As every SharePoint developer knows, the CAML is an ornery beast. Get too close – it’ll spit at you, and as soon as you get knee-deep in the hot sands of SharePoint-land, it’s just a matter of time before it bites you in the ass!
But wait! There’s hope for all you erstwhile CAML-geeks!
Announcing the CAML.NET IntelliSense project
I’ve added a new component to the CAML.NET toolset that aims to help you tame that sometimes finicky, but ever-popular and oh-so-useful CAML language.
Click here to download the CAML.NET.Intellisense installer.
You probably already know how to add the SharePoint schemas to Visual Studio so you get IntelliSense when editing CAML files. If not, here’s a link to a great article by my friend Andrew Connell that walks you through the procedure.
This is a good first step, but we can take it even further by copying the core schema files and then extending them so they provide more information. Specifically, we can add the detailed guidance from the SDK that is scattered all over the Internet and that developers seem to have a hard time finding.
Let’s face it – even with an up to date set of bookmarks, who wants to go searching all over the place for that missing tidbit that tells you just what that obscure attribute is for when you’re right in the middle of building the CAML for your feature? If you’re like me, this quickly becomes a major distraction. Hard enough to stay focused in the first place!
Using Annotated Schemas
The main idea behind the CAML.NET IntelliSense project is to extend the core schemas in two ways:
- Gather as much information as possible about each element and attribute and place it into xs:annotation elements so that it pops up in context while editing; and
- Identify and replace as many xs:string types as possible with enumerated types so the valid values for each attribute also popup in context while editing.
For example, using the core WSS schemas directly, we get a drop-down like the following while editing a Field element:
That’s better than nothing, but it doesn’t say what the attribute is for, so unless we’re already familiar with it, we have to refer back to the SDK either online or in the CHM file. On the other hand, using the enhanced annotated WSS schema, we can provide more information in context. We only need to refer to the SDK documentation when we really need it. Most of the time, we just need a hint, which is what Intellisense is all about, right?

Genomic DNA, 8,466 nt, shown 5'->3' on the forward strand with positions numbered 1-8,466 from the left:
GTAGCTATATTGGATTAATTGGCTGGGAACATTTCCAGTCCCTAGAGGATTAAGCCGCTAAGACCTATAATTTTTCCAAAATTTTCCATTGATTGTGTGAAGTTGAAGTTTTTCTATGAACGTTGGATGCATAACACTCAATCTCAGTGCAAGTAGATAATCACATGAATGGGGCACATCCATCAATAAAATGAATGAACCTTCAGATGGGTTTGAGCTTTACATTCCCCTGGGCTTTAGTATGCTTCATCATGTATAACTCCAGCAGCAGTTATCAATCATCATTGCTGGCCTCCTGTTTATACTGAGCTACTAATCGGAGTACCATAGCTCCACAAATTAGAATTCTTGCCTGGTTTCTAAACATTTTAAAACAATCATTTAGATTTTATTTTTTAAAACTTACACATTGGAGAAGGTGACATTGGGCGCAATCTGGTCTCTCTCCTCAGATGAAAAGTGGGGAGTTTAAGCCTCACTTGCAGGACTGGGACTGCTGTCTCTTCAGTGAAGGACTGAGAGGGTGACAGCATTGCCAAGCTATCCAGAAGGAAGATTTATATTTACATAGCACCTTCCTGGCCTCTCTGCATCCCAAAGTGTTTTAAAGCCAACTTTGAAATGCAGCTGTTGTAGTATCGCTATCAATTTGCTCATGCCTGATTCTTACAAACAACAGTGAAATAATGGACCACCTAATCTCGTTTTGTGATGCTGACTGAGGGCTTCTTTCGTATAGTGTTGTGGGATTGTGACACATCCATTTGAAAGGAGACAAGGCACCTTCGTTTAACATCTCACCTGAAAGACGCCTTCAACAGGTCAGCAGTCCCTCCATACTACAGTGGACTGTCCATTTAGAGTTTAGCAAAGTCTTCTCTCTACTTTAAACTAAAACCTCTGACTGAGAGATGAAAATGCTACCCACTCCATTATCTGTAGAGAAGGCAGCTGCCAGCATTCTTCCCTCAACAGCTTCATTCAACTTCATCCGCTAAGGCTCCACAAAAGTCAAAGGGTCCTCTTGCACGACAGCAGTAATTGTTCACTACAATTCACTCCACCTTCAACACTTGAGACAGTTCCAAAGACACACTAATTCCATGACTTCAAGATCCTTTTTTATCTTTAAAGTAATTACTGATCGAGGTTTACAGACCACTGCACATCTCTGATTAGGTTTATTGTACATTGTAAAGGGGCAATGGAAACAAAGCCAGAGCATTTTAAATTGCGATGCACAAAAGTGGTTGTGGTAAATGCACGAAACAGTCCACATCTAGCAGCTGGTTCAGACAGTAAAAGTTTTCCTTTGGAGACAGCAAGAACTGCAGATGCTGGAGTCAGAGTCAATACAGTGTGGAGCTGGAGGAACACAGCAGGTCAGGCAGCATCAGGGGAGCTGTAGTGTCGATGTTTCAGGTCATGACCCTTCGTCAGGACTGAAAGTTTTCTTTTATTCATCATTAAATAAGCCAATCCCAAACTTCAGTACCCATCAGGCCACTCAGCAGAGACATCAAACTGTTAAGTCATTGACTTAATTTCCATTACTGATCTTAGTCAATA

Extending the Core Schemas with Enumerated Types
In addition to annotating the schemas with the corresponding SDK documentation for each element, we can go one step further and change the plain vanilla xs:string types to custom enumerated types so we get the list of valid choices for the attribute values. This comes in very handy and also helps to eliminate those nasty little typos that can be *really* hard to find (and the CAML gets mighty snippy about).
There are lots of places in the SDK documentation where the expected attribute values are listed in the description, but are not enumerated in the schema. This again means that we have to go digging through the documentation to discover what SharePoint expects the attribute values to be. This can be an enormous waste of time – even if you have a pretty good idea of what the values are. Who can keep all that detail in their head?
So, I’ve tried to find and enumerate as many attribute values as I could so they are available at your fingertips when you need them. Each enumeration is also annotated, so you get contextual help for the available values as shown below.
Here’s another example that shows the enumeration of list template types when adding a ListInstance element to a feature. This is a biggie. How many times have you had to hunt down the table of list template type identifiers?
Installing the Enhanced Schemas
The CAML.NET IntelliSense download package includes an MSI installer that copies the extended schemas into the local Visual Studio schema cache, so all you have to do is run the installer and then close and re-open Visual Studio. The current version handles both Visual Studio 2005 and 2008.
Note: If you’re already using the wss.xsd schema from the 12 hive, you should remove the previous catalog file from the Visual Studio schema cache. You may also have to fiddle with your IDE settings a bit because Visual Studio somehow remembers the previous schema settings and adds both the old and the new schemas for files that have already been edited, event after you have removed the old catalog file. This can interfere with the new catalog file you’ve just installed. In the worst case, you will have to choose “don’t use this schema” from the “schemas” dialog for files you have already started editing.
As you can imagine, there are a LOT of elements and attributes to deal with. I’ve made a pretty good start at addressing the most frequently used items, and I’ll continue to add more annotations as my schedule permits. If you find missing or incorrect annotations, please drop me a line or leave a comment and I’ll update the schema.
Now you can ride that CAML high in the saddle and head on out to the SharePoint. You know – the oasis? Right next to the 12 hive! See you there!
“The camel has a single hump,
The dromedary two;
Or else the other way around,
I’m never sure. Are you?”
- Ogden Nash
Stay tuned for CAML.NET 2.0!